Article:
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In scientific writing it is common to use parentheses to refer to the details of statistical analyses at the end of a sentence. However, it is also common to refer to figures or tables this way. Often I find that the same sentence requires both a reference to statistical details and a figure (example below). Should I use adjacent parenthetical references or separate the statistical information from the figure reference with a semicolon?

Treatment A contained significantly greater mass than treatment B (p = 0.001)(Figure 1).

OR

Treatment A contained significantly greater mass than treatment B (p = 0.001; Figure 1).

7

Don't write pairs of parentheses back to back (don't do it)(no, really!). Either you can put on of the two items in the main text:

Treatment A contained significantly greater mass than treatment B (p = 0.001), as show on Figure 1.

or use the semicolon, as you proposed:

Treatment A contained significantly greater mass than treatment B (p = 0.001; Figure 1).

  • I don't know what the specific rule is, but I would agree with you. Both of your options look better than back to back parens to me. – Kevin Apr 4 '11 at 19:11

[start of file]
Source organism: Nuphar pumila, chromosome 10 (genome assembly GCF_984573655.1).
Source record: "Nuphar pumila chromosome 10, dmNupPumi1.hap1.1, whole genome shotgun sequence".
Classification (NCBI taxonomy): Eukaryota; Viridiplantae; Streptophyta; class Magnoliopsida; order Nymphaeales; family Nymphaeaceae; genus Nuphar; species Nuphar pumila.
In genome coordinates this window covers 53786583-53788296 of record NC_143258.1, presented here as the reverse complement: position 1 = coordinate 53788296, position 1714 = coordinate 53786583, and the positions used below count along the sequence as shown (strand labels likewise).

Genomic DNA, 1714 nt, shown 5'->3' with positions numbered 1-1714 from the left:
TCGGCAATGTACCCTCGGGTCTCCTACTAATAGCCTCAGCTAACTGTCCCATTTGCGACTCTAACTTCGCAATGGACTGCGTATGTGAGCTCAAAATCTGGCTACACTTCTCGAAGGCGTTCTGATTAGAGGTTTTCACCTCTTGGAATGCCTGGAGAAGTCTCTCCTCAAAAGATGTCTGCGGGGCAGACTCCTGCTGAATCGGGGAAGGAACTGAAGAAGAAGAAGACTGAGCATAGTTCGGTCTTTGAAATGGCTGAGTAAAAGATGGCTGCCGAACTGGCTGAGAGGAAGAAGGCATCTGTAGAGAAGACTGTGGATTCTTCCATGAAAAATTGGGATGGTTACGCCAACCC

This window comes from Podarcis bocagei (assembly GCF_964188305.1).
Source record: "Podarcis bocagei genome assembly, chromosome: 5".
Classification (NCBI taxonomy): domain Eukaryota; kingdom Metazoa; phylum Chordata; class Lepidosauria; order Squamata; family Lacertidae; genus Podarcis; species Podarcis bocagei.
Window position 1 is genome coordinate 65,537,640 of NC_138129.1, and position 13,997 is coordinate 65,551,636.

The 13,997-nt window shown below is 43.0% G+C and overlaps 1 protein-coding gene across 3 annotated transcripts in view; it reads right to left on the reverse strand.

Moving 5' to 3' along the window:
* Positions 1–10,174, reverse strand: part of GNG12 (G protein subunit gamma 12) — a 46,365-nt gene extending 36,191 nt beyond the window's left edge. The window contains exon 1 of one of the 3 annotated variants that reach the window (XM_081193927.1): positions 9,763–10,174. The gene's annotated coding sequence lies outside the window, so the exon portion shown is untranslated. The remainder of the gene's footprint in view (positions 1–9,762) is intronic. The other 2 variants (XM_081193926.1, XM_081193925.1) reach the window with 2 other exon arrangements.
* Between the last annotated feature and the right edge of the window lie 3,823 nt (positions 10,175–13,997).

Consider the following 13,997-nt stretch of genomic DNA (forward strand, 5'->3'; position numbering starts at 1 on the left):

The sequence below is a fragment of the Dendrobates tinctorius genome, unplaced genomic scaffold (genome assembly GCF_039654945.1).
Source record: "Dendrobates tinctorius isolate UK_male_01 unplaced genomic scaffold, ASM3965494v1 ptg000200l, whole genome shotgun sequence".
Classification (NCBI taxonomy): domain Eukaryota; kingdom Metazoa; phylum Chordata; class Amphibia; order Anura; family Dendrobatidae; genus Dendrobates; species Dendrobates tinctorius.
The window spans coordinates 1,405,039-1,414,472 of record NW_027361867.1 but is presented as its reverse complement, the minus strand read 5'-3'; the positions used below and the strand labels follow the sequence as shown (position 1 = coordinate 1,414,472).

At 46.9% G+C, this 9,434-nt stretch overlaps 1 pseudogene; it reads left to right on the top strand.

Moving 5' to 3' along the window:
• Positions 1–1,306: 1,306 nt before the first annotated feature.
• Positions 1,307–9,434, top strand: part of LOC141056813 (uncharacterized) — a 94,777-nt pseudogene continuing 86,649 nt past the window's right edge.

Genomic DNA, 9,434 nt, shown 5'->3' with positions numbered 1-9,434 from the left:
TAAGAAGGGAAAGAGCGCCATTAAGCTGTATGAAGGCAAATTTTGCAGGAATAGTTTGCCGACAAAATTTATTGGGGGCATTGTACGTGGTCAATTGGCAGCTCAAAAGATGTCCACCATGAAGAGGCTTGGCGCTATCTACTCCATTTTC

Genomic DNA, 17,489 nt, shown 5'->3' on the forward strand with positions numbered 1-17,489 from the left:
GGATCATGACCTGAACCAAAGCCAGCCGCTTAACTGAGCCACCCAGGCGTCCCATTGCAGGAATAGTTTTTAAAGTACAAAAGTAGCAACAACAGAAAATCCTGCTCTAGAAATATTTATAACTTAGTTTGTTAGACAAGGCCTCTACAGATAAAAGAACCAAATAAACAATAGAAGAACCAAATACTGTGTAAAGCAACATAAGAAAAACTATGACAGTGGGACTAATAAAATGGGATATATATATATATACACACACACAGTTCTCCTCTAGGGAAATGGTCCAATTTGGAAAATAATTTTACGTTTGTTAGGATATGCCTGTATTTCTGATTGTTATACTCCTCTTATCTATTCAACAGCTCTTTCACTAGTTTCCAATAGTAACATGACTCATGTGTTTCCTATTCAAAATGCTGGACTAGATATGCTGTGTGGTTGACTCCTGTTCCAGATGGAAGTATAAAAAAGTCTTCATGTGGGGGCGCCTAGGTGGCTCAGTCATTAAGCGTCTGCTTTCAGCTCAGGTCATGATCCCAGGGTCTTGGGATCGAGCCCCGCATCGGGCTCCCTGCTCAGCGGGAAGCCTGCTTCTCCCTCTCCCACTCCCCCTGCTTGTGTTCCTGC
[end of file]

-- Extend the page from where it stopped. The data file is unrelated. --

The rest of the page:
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    In addition to the warning, as much as you may see programmers nesting parathesis as a joke you also should never do that. – MrHen Apr 4 '11 at 19:34
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As this is a question about scientific writing, I suggest you consult a style manual specific to your field, or, if it's for publication, the publisher's style sheet. Different fields and different publishers may have different standard ways of dealing with this issue.

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    If you know of a field where back-to-back parentheses are advised, I'd be interested. – F'x Apr 4 '11 at 19:44
  • +1 While I agree with you, F'x, I also think msh210's advice is good (and often-overlooked). – msanford Apr 5 '11 at 2:16
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    I would be quite surprised if the question of back-to-back parentheses was treated by any style manual. – Peter Shor Aug 6 '11 at 11:04
  • This is my field, and I'm unaware of any guidance from style manuals on this question. Rather, this is a situation requiring judgement and editorial skill. F'x gives proper advice above. – The Raven Nov 17 '11 at 13:51
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Perhaps you should consider using square brackets for Figure#. B (p = 0.001)[Figure 1].

Assuming, as TheRaven says, this is not dealt with by your relevant style guide.

We may not overlook the fact that some readers (manual as well as automatic) specifically look for patterns. When I am interested in statistical details alone, I would quickly look-up all occurrences that are enclosed in parentheses as the first pass.

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